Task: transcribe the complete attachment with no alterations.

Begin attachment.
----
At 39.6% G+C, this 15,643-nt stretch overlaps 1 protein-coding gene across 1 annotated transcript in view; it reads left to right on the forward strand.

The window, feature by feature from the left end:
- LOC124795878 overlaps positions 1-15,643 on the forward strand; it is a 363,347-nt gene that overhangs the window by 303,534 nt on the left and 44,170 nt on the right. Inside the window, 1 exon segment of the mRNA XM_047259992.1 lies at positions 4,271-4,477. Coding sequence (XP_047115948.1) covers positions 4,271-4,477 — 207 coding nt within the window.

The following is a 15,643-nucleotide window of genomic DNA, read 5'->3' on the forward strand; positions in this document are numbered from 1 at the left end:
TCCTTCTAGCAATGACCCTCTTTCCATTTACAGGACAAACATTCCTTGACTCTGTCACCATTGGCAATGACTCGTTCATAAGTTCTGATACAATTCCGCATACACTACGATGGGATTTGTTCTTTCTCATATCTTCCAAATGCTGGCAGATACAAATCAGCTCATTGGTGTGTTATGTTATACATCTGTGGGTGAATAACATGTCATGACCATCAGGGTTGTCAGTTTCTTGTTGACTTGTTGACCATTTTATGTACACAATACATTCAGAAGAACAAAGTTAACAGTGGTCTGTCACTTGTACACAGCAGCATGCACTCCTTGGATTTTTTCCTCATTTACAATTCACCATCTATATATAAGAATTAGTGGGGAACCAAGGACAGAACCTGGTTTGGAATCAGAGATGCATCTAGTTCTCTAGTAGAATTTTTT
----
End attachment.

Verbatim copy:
At 39.6% G+C, this 15,643-nt stretch overlaps 1 protein-coding gene across 1 annotated transcript in view; it reads left to right on the forward strand.

The window, feature by feature from the left end:
- LOC124795878 overlaps positions 1-15,643 on the forward strand; it is a 363,347-nt gene that overhangs the window by 303,534 nt on the left and 44,170 nt on the right. Inside the window, 1 exon segment of the mRNA XM_047259992.1 lies at positions 4,271-4,477. Coding sequence (XP_047115948.1) covers positions 4,271-4,477 — 207 coding nt within the window.

The following is a 15,643-nucleotide window of genomic DNA, read 5'->3' on the forward strand; positions in this document are numbered from 1 at the left end:
TCCTTCTAGCAATGACCCTCTTTCCATTTACAGGACAAACATTCCTTGACTCTGTCACCATTGGCAATGACTCGTTCATAAGTTCTGATACAATTCCGCATACACTACGATGGGATTTGTTCTTTCTCATATCTTCCAAATGCTGGCAGATACAAATCAGCTCATTGGTGTGTTATGTTATACATCTGTGGGTGAATAACATGTCATGACCATCAGGGTTGTCAGTTTCTTGTTGACTTGTTGACCATTTTATGTACACAATACATTCAGAAGAACAAAGTTAACAGTGGTCTGTCACTTGTACACAGCAGCATGCACTCCTTGGATTTTTTCCTCATTTACAATTCACCATCTATATATAAGAATTAGTGGGGAACCAAGGACAGAACCTGGTTTGGAATCAGAGATGCATCTAGTTCTCTAGTAGAATTTTTT